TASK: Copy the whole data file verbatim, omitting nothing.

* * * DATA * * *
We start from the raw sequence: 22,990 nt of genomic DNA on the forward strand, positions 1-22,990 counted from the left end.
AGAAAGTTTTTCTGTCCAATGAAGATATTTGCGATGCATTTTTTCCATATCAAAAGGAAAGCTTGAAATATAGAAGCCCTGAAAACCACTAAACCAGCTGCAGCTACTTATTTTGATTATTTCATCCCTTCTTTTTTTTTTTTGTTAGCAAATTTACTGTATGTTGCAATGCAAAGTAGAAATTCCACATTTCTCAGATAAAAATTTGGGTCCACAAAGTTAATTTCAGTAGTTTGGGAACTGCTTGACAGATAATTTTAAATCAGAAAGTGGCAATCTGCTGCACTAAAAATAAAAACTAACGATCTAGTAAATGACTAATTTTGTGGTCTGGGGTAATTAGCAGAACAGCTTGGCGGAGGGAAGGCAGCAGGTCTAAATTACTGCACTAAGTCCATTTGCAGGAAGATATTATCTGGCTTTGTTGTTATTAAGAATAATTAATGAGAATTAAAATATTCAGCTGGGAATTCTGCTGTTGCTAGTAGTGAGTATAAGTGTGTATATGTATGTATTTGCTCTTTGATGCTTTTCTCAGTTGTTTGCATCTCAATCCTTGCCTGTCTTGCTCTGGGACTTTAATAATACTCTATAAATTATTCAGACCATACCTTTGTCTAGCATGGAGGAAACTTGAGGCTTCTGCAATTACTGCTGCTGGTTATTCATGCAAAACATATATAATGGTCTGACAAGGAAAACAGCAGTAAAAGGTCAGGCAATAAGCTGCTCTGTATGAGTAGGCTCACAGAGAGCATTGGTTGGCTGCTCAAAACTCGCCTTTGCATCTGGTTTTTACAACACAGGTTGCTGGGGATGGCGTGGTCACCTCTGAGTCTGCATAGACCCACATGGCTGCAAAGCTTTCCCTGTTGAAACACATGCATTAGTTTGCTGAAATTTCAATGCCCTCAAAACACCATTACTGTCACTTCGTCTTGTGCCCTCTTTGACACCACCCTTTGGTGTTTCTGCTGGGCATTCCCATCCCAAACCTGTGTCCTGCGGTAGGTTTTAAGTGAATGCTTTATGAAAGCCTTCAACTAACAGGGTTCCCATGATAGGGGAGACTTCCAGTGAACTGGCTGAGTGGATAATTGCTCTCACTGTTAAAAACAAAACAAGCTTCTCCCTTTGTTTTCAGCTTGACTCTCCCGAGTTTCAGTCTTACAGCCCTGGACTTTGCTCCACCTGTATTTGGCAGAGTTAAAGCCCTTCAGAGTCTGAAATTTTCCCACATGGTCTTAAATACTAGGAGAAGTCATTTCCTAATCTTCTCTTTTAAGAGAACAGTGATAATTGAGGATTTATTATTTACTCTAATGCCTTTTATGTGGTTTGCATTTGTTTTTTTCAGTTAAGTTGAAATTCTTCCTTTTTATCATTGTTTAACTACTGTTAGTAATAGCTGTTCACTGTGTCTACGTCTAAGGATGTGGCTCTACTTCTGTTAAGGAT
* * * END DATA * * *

We start from the raw sequence: 22,990 nt of genomic DNA on the forward strand, positions 1-22,990 counted from the left end.
AGAAAGTTTTTCTGTCCAATGAAGATATTTGCGATGCATTTTTTCCATATCAAAAGGAAAGCTTGAAATATAGAAGCCCTGAAAACCACTAAACCAGCTGCAGCTACTTATTTTGATTATTTCATCCCTTCTTTTTTTTTTTTGTTAGCAAATTTACTGTATGTTGCAATGCAAAGTAGAAATTCCACATTTCTCAGATAAAAATTTGGGTCCACAAAGTTAATTTCAGTAGTTTGGGAACTGCTTGACAGATAATTTTAAATCAGAAAGTGGCAATCTGCTGCACTAAAAATAAAAACTAACGATCTAGTAAATGACTAATTTTGTGGTCTGGGGTAATTAGCAGAACAGCTTGGCGGAGGGAAGGCAGCAGGTCTAAATTACTGCACTAAGTCCATTTGCAGGAAGATATTATCTGGCTTTGTTGTTATTAAGAATAATTAATGAGAATTAAAATATTCAGCTGGGAATTCTGCTGTTGCTAGTAGTGAGTATAAGTGTGTATATGTATGTATTTGCTCTTTGATGCTTTTCTCAGTTGTTTGCATCTCAATCCTTGCCTGTCTTGCTCTGGGACTTTAATAATACTCTATAAATTATTCAGACCATACCTTTGTCTAGCATGGAGGAAACTTGAGGCTTCTGCAATTACTGCTGCTGGTTATTCATGCAAAACATATATAATGGTCTGACAAGGAAAACAGCAGTAAAAGGTCAGGCAATAAGCTGCTCTGTATGAGTAGGCTCACAGAGAGCATTGGTTGGCTGCTCAAAACTCGCCTTTGCATCTGGTTTTTACAACACAGGTTGCTGGGGATGGCGTGGTCACCTCTGAGTCTGCATAGACCCACATGGCTGCAAAGCTTTCCCTGTTGAAACACATGCATTAGTTTGCTGAAATTTCAATGCCCTCAAAACACCATTACTGTCACTTCGTCTTGTGCCCTCTTTGACACCACCCTTTGGTGTTTCTGCTGGGCATTCCCATCCCAAACCTGTGTCCTGCGGTAGGTTTTAAGTGAATGCTTTATGAAAGCCTTCAACTAACAGGGTTCCCATGATAGGGGAGACTTCCAGTGAACTGGCTGAGTGGATAATTGCTCTCACTGTTAAAAACAAAACAAGCTTCTCCCTTTGTTTTCAGCTTGACTCTCCCGAGTTTCAGTCTTACAGCCCTGGACTTTGCTCCACCTGTATTTGGCAGAGTTAAAGCCCTTCAGAGTCTGAAATTTTCCCACATGGTCTTAAATACTAGGAGAAGTCATTTCCTAATCTTCTCTTTTAAGAGAACAGTGATAATTGAGGATTTATTATTTACTCTAATGCCTTTTATGTGGTTTGCATTTGTTTTTTTCAGTTAAGTTGAAATTCTTCCTTTTTATCATTGTTTAACTACTGTTAGTAATAGCTGTTCACTGTGTCTACGTCTAAGGATGTGGCTCTACTTCTGTTAAGGAT